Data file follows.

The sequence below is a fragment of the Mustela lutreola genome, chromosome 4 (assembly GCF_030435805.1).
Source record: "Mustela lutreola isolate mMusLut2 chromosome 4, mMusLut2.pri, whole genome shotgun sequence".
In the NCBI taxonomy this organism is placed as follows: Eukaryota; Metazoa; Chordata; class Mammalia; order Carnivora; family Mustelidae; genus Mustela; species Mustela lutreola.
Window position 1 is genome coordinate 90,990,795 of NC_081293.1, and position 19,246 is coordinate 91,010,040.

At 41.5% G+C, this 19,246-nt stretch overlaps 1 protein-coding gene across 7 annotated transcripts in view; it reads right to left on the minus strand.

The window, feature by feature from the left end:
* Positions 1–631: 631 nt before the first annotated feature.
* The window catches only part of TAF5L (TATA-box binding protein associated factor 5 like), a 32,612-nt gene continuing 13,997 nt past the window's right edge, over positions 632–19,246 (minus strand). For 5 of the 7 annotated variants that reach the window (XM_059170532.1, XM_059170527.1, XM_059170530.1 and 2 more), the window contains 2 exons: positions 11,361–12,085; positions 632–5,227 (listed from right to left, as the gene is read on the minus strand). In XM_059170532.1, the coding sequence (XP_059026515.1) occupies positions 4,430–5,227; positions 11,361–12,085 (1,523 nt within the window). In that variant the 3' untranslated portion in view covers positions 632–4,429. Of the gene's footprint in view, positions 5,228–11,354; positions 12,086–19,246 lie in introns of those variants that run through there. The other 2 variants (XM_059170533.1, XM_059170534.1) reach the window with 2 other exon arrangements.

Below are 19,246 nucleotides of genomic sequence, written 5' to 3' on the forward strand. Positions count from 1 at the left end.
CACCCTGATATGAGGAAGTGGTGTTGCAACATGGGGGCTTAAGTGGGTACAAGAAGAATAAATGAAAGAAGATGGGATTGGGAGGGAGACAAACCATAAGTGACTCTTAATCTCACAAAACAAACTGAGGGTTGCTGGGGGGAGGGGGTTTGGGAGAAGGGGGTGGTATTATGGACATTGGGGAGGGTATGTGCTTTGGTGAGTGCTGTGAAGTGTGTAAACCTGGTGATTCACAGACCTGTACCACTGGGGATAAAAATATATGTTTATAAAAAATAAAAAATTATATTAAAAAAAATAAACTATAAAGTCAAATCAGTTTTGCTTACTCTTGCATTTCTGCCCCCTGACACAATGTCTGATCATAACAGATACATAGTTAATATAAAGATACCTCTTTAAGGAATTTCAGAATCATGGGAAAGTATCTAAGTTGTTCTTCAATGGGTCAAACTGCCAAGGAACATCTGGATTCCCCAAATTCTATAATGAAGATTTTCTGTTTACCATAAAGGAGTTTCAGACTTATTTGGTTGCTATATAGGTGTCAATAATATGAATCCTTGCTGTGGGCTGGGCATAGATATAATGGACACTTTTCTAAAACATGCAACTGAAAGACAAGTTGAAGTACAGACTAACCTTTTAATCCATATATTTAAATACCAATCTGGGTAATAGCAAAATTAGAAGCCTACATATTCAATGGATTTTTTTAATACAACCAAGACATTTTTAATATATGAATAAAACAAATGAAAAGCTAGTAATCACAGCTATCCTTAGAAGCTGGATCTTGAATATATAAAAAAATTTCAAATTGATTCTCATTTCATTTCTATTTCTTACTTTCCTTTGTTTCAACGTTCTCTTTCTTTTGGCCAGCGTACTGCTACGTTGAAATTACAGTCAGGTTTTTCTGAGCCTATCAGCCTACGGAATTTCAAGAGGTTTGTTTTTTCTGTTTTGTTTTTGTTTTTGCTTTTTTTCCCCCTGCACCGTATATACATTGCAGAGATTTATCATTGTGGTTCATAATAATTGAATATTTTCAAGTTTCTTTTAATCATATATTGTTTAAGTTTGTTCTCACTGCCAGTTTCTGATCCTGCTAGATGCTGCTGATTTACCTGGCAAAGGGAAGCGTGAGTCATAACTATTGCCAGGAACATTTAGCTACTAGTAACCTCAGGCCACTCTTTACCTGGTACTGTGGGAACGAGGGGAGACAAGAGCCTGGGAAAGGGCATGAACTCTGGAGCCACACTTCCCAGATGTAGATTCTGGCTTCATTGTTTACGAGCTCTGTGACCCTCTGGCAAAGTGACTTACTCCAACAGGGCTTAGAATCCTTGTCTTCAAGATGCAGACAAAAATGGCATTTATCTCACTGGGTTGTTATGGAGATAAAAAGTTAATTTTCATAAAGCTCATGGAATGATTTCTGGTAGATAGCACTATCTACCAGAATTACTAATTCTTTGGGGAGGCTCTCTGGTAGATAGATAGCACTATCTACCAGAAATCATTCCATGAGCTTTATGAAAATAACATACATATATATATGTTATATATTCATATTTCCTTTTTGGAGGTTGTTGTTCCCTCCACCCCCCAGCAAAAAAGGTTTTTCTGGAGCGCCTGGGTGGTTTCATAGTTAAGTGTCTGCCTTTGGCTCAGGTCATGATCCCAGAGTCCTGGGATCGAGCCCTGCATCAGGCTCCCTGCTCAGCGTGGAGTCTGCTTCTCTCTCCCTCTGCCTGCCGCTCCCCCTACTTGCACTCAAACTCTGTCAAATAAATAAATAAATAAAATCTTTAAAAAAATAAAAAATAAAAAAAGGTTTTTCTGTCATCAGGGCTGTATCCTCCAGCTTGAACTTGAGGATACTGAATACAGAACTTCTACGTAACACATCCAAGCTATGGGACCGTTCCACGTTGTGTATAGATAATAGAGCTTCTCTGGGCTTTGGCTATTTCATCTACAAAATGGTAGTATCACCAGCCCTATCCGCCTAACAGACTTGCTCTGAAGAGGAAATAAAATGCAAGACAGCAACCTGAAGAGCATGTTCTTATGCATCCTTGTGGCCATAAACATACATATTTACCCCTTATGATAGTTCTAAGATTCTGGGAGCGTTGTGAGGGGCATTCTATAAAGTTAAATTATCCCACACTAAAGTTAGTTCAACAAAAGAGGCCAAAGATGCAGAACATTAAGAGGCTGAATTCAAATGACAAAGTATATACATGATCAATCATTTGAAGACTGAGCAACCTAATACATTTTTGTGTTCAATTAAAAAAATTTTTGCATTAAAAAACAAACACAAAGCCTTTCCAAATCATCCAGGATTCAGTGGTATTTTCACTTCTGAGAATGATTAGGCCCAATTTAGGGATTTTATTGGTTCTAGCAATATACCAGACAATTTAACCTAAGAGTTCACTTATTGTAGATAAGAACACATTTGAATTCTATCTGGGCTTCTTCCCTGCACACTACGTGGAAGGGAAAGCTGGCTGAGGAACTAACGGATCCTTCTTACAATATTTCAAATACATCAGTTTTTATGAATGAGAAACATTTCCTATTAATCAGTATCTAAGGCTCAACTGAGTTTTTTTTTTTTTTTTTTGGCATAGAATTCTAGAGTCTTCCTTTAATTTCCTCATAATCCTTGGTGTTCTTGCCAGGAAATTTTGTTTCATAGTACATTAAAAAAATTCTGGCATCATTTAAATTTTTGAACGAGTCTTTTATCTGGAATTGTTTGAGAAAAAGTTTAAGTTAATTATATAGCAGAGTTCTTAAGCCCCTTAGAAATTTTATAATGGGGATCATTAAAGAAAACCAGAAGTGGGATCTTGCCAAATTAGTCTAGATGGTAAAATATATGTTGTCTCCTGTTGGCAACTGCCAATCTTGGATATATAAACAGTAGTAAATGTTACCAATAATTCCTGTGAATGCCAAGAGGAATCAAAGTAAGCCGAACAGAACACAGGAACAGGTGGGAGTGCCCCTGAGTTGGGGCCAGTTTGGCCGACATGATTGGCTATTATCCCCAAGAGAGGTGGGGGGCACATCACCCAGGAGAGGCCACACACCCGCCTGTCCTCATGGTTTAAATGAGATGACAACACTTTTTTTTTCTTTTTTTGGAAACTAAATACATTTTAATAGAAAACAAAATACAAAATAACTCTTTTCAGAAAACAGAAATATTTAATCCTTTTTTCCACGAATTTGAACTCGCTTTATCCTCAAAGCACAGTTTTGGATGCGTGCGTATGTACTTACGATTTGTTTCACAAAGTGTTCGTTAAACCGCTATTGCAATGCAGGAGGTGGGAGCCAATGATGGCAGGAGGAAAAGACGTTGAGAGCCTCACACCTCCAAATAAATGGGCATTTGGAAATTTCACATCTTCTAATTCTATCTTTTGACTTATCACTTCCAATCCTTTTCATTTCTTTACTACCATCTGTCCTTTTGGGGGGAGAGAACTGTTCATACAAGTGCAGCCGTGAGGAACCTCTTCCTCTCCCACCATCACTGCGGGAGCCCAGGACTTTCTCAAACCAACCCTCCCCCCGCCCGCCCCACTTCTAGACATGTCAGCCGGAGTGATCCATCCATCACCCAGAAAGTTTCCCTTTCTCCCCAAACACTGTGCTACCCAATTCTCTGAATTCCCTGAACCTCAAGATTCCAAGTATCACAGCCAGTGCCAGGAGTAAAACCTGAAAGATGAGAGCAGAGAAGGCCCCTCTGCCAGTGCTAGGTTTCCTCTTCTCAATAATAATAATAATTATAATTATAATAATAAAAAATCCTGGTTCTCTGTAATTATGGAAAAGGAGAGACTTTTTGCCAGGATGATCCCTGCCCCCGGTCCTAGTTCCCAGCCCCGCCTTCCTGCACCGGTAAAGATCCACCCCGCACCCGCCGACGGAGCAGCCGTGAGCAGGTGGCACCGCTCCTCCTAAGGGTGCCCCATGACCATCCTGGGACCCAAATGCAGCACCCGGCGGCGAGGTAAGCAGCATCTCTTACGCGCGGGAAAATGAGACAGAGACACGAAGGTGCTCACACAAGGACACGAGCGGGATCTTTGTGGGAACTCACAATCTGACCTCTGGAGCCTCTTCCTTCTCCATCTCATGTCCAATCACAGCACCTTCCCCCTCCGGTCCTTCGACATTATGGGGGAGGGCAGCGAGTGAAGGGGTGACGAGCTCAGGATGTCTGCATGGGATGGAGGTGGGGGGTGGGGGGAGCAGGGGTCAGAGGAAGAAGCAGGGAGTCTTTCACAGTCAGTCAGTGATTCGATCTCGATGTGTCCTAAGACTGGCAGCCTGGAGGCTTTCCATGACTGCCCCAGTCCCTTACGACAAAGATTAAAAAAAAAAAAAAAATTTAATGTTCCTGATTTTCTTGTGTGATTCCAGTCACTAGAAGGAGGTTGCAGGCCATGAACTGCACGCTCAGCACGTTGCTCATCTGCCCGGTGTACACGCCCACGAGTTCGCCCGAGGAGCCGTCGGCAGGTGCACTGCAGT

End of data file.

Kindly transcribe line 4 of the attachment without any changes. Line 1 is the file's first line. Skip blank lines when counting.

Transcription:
Window position 1 is genome coordinate 90,990,795 of NC_081293.1, and position 19,246 is coordinate 91,010,040.